The COVID-19 (Coronavirus) outbreak has brought a new sense of urgency to the role of cleaning and disinfecting in your facility. As more companies resume operations throughout St Louis and Metro East they are learning that they need a comprehensive cleaning plan.
A new study by Zurichna.com states that Coronavirus spreads from person to person primarily through droplets in the air when someone coughs or sneezes. But scientists have determined that the virus can spread from a surface to a person.
Targeting Common Areas
Although the coronavirus spreads through various methods we don’t need to be afraid. A good plan of attack and knowing more about the virus will help us to build an effective cleaning plan. Here are some of the target areas that the virus lives on:
- Copper: Up to 4 hours
- Cardboard: Up to 24 hours
- Plastic: 2 to 3 days
- Stainless Steel: 2 to 3 days
This information was published in a study in the New England Journal of Medicine. The Centers for Disease Control and Prevention (CDC) advises routine cleaning should be done in most facilities. Given the length of time that the coronavirus can live on various surfaces, these are the surfaces that you should be cleaning throughout the day.
- Elevator buttons
- Light switches
- Faucet handles
- Computer monitors, mice, keyboards
- Countertops and conference tables
- Cafeteria tables, coffee pots and vending equipment
Consider putting disinfecting wipes in areas throughout the building for your employees to use after common tasks. Here are some ideas:
- Copy room
- Lunch room
- Conference rooms
- Workout rooms
Use The Right Products
Thankfully, “the virus that causes COVID-19 can be killed with the right cleaning products,” notes the CDC. Disinfectants registered by the EPA are recommended when they are available and can be found here.
Many of these products indicate the potency for target pathogens on the label and should inactivate influenza and coronavirus when used accordingly. More tips on cleaning and disinfecting:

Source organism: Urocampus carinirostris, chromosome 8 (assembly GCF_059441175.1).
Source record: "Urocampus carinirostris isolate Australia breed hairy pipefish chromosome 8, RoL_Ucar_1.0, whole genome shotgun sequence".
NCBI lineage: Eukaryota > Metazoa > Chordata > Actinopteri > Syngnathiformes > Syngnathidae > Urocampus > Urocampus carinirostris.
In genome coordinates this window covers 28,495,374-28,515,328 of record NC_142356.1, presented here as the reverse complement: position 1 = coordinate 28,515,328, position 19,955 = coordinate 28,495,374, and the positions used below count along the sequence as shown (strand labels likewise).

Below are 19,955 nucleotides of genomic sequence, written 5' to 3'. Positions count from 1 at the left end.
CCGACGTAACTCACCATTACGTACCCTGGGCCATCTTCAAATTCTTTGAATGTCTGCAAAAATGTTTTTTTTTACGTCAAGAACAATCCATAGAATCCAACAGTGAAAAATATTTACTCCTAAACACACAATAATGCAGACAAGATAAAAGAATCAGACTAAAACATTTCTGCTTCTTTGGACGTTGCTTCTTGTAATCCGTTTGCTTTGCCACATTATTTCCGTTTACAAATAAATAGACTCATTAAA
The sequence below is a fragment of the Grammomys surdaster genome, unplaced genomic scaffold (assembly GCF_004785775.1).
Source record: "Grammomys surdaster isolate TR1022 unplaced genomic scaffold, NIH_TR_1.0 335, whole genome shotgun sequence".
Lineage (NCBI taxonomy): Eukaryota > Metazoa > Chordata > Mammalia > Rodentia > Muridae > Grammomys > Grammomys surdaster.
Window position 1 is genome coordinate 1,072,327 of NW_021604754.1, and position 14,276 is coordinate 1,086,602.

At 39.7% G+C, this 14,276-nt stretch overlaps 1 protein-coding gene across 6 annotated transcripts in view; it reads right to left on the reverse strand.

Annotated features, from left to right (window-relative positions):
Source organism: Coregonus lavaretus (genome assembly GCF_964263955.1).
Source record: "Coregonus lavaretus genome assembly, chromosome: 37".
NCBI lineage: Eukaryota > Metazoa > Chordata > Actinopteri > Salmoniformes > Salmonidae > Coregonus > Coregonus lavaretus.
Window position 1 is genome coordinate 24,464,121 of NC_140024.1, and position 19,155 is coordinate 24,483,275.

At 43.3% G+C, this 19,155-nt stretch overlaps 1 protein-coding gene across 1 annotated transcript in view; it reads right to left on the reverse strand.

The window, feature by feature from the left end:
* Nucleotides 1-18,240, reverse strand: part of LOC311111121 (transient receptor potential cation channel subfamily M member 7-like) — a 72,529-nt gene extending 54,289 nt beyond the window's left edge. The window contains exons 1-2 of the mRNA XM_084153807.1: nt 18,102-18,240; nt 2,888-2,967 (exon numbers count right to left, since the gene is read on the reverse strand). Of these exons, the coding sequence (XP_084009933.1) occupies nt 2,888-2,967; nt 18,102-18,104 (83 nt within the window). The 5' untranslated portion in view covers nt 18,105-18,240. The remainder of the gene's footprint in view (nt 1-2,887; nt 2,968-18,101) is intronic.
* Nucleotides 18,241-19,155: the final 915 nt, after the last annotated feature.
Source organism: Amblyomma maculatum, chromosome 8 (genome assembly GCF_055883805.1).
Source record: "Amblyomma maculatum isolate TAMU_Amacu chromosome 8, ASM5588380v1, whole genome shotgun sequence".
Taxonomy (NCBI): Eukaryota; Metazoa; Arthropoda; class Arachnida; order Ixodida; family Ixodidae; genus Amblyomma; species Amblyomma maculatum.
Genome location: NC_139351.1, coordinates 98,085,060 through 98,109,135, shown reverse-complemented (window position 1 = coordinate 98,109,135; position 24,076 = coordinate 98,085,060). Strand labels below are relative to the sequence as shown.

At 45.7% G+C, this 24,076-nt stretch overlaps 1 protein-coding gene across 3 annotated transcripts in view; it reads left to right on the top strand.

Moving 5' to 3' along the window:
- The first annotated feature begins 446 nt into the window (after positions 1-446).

- Keep surfaces and countertops clean from visible soil by cleaning with properly cleaning chemicals and rinse with water.
- Follow instructions carefully when using disinfectants and cleaners. Note any hazards advisories and personal protective equipment they recommend. DO NOT MIX disinfectants and cleaners. This can have fatal consequences.
- Clean and disinfect all bathroom surfaces on a regular basis. This is one area that can host a lot of germs.
- If you don’t have proper disinfecting cleaners, the CDC suggests using a diluted solution of household chlorine bleach (sodium hypochlorite) in water to disinfect surfaces: Add 1/3 cup bleach to 1 gallon of clean water. Bleach solutions will be effective for disinfection up to 24 hours. Apply to a clean surface, preferably with a clean moistened cloth with bleach solution and allow it to dwell for 3 to 5 minutes.
Working With Janitorial Staff
Whether you have an in-house cleaning staff or hire a cleaning contractor in the St. Louis/Metro East area, it is important that all parties involved understand their responsibilities.
All janitorial staff should receive proper training on the use of proper chemicals, cleaning agents and cleaning equipment. Additional training will need to be done on the use of personal protective equipment such as goggles, gloves and hearing protection.
In most cases and it is recommended that service agreements are used. They are important for both the company and the cleaning service to help prevent any misunderstandings and disputes in responsibilities. A written service agreement should, at a minimum, include 4 to 6 key areas as described earlier in this article.
1. “Guidance on Preparing Workplaces for COVD-19.” Occupational Health and Safety Administration (OSHA). 2020.
2. “Aerosol and Surface Stability of SARS-CoV-2 as Compared with SARS-CoV-1.” The New England Journal of Medicine. 16 April 2020.
3. “Reopening Guidance for Cleaning and Disinfecting Public Spaces, Workplaces, Businesses, Schools, and Homes.” Centers for Disease Control and Prevention. 28 April 2020.
4. “Antimicrobial Products Registered for Use Against the H1N1 Flu and Other Influenza A Viruses on Hard Surfaces.” Environmental Protection Agency. 2009.
5. “Disinfectants for Use Against SARS-CoV-2.” Environmental Protection Agency. 30 April 2020.
6. “Cleaning and Disinfecting Your Home.” Centers for Disease Control and Prevention. 4 April 2020.
What Does A Cleaning Service Cost?
When it's time to look for a new cleaning service it may seem like a daunting task. Our FREE pricing guide will help you to determine what a cleaning service should cost for your facility. Here's what's in our guide:
- What factors determine costs
- How to request a fair cleaning quote
- How to compare hidden cost in cleaning
- Rooms and Square footage for cleaning